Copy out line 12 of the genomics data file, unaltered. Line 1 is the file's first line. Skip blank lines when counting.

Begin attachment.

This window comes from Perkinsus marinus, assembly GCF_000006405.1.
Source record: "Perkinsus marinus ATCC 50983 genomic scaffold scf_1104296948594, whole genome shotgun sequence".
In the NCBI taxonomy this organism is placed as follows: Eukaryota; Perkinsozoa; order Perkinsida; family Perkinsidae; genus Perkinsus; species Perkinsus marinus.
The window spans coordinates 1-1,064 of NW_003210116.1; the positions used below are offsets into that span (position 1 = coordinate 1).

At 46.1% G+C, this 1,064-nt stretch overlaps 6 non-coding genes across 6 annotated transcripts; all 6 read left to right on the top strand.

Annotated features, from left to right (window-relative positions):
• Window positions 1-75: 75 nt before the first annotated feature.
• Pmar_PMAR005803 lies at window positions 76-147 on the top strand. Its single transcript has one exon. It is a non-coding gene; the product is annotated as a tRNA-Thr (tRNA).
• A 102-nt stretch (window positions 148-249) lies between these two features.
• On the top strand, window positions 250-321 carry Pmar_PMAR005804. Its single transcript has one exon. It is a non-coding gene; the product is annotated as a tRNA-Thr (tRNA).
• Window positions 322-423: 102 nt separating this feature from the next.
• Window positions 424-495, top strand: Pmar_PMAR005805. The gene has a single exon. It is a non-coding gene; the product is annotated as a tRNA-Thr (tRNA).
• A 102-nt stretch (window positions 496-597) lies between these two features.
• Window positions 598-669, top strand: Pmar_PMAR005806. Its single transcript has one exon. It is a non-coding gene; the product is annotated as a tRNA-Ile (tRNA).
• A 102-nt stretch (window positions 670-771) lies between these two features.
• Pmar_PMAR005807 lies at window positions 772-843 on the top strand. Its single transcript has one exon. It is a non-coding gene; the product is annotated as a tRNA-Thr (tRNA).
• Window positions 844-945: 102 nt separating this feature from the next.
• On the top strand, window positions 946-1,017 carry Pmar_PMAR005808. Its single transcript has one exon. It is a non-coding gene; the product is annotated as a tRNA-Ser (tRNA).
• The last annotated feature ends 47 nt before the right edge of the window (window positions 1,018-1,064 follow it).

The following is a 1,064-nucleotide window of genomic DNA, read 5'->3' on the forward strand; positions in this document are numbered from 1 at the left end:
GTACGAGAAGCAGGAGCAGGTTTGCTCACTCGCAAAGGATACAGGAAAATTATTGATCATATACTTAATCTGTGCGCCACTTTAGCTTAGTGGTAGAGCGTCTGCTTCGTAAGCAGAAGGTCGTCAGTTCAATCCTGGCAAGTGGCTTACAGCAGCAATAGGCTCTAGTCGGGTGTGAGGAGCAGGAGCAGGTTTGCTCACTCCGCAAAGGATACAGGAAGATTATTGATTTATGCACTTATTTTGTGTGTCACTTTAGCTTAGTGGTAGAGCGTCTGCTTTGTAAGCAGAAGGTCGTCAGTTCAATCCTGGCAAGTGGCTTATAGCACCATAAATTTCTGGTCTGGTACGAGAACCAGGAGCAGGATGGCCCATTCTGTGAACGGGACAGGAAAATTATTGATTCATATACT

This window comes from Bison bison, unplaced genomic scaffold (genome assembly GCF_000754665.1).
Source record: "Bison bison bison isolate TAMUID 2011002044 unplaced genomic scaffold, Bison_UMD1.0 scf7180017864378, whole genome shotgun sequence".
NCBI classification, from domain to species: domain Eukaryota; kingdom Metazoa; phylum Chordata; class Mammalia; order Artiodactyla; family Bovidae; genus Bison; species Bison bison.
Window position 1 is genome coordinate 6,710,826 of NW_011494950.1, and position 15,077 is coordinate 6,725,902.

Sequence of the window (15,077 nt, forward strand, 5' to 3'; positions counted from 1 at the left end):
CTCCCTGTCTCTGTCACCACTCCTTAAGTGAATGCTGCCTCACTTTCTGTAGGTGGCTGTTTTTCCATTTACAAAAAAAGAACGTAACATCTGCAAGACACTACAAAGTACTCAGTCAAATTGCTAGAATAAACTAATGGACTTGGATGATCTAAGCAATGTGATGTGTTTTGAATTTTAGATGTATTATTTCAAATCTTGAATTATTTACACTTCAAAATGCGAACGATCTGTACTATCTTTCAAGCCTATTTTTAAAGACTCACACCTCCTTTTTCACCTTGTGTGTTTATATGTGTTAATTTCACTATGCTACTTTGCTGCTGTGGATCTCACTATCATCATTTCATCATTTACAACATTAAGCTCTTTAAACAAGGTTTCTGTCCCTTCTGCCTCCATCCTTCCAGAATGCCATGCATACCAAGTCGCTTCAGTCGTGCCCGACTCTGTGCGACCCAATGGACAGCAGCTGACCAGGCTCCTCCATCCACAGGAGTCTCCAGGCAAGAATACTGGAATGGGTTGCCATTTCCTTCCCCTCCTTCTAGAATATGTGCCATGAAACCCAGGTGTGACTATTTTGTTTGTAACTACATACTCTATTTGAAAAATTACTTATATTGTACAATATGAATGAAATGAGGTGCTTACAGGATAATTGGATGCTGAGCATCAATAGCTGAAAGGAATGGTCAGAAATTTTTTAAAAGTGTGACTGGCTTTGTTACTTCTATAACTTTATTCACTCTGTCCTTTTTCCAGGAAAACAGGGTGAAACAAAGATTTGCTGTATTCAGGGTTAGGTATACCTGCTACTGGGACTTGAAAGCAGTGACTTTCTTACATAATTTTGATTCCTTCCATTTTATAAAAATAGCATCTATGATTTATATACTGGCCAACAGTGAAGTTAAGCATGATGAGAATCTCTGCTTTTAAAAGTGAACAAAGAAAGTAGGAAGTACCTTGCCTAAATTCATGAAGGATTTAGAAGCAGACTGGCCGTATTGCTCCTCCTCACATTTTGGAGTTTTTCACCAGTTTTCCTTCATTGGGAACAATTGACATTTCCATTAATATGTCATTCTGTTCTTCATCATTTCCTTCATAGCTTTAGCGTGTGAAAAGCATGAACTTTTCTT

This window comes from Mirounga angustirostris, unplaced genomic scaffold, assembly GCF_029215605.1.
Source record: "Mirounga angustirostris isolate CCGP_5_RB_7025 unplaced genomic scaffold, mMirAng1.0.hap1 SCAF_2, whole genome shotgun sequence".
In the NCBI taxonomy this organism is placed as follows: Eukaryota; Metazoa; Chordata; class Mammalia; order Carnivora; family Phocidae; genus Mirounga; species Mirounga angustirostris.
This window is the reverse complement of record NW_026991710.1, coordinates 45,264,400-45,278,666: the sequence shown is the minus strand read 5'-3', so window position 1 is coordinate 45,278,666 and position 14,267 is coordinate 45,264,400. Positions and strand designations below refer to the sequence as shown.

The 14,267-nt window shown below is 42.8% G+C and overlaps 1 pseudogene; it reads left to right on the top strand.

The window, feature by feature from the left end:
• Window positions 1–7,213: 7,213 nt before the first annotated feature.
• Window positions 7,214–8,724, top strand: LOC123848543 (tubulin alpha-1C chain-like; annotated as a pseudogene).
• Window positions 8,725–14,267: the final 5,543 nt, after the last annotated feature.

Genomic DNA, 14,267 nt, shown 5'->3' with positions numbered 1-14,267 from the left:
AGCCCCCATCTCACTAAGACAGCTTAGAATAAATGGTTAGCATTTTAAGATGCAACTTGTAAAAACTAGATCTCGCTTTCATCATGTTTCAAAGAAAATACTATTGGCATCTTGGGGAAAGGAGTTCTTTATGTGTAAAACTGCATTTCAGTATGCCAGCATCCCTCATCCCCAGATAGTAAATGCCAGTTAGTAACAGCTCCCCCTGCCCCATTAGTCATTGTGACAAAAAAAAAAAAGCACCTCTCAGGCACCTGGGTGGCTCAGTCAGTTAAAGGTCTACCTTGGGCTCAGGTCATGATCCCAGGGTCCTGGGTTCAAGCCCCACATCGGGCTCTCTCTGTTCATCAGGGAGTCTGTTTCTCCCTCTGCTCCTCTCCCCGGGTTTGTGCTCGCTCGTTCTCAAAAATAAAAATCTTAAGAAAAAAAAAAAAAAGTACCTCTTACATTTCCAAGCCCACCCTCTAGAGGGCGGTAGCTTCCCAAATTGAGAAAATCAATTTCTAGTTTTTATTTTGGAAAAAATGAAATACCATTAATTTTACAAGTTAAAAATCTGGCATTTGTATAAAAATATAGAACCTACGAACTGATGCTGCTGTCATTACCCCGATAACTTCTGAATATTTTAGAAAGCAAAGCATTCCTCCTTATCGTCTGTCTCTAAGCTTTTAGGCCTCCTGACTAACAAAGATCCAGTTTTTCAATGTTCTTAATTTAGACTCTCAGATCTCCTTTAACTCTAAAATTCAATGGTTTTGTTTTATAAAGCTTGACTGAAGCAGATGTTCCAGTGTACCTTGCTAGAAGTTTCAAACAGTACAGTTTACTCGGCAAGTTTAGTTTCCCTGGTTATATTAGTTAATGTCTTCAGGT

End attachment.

• Window positions 424-495, top strand: Pmar_PMAR005805. The gene has a single exon. It is a non-coding gene; the product is annotated as a tRNA-Thr (tRNA).